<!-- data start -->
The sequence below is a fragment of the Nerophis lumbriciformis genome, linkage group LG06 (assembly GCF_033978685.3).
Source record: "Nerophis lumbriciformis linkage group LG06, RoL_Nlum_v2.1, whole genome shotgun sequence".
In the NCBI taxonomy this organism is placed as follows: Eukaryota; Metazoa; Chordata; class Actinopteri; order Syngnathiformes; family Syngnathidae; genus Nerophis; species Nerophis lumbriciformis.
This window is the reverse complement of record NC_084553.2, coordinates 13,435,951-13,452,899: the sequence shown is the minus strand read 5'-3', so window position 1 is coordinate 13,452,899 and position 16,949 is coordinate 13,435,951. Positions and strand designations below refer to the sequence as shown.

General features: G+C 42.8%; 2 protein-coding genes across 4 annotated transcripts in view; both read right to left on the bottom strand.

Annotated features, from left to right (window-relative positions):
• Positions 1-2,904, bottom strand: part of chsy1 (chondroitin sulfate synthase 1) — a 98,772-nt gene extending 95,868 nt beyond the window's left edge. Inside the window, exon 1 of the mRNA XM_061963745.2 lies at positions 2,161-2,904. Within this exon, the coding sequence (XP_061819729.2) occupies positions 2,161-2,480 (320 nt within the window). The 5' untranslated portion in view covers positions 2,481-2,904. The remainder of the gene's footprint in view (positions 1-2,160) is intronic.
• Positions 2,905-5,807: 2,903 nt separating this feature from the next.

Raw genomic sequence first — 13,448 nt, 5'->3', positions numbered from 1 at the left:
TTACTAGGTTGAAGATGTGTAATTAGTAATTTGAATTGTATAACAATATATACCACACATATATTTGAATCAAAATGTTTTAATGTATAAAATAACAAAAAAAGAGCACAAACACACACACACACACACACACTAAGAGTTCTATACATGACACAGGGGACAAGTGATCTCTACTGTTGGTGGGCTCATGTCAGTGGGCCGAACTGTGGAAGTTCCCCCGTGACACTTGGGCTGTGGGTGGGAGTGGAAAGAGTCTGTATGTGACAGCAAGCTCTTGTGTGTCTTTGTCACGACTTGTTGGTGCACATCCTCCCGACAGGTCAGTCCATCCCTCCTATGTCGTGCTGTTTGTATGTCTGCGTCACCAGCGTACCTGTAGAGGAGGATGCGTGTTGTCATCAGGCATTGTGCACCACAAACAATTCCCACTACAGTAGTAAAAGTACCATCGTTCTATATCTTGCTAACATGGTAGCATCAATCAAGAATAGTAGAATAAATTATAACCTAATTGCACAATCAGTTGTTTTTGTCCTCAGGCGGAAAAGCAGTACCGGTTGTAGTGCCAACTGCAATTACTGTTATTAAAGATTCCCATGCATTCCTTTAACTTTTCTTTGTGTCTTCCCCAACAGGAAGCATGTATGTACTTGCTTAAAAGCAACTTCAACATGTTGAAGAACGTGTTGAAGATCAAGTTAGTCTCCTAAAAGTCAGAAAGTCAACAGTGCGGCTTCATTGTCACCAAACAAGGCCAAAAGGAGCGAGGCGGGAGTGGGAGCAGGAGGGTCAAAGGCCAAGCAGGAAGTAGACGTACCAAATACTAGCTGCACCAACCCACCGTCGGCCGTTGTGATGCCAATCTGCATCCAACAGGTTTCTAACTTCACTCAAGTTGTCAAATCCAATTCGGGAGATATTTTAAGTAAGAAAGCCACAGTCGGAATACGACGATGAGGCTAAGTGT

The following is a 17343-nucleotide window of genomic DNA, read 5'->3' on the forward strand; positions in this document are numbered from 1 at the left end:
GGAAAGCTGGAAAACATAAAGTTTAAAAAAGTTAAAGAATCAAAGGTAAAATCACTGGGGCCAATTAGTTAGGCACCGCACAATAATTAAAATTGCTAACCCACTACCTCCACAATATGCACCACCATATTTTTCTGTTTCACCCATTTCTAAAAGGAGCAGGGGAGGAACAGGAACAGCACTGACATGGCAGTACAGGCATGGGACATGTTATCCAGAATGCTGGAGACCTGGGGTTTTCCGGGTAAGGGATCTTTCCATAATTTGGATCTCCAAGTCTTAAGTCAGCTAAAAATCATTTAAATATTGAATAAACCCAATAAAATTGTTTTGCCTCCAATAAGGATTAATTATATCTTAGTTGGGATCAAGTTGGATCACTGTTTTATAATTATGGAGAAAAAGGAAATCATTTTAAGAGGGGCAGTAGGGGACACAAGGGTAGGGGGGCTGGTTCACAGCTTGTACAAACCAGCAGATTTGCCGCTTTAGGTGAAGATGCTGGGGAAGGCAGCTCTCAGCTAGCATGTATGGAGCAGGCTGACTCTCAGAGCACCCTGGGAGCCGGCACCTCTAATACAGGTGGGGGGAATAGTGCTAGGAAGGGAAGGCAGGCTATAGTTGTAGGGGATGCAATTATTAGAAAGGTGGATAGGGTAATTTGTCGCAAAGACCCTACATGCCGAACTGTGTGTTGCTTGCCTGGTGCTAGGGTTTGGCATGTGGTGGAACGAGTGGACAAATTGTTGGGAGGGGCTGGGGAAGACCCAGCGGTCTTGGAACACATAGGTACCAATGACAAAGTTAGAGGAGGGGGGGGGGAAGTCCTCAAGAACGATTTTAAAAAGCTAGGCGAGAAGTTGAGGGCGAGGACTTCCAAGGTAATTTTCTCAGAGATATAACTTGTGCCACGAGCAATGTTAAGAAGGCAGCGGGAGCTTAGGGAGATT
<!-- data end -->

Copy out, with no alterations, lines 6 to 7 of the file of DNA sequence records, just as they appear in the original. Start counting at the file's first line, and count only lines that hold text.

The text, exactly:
Annotated features, from left to right (window-relative positions):
• Positions 1-2,904, bottom strand: part of chsy1 (chondroitin sulfate synthase 1) — a 98,772-nt gene extending 95,868 nt beyond the window's left edge. Inside the window, exon 1 of the mRNA XM_061963745.2 lies at positions 2,161-2,904. Within this exon, the coding sequence (XP_061819729.2) occupies positions 2,161-2,480 (320 nt within the window). The 5' untranslated portion in view covers positions 2,481-2,904. The remainder of the gene's footprint in view (positions 1-2,160) is intronic.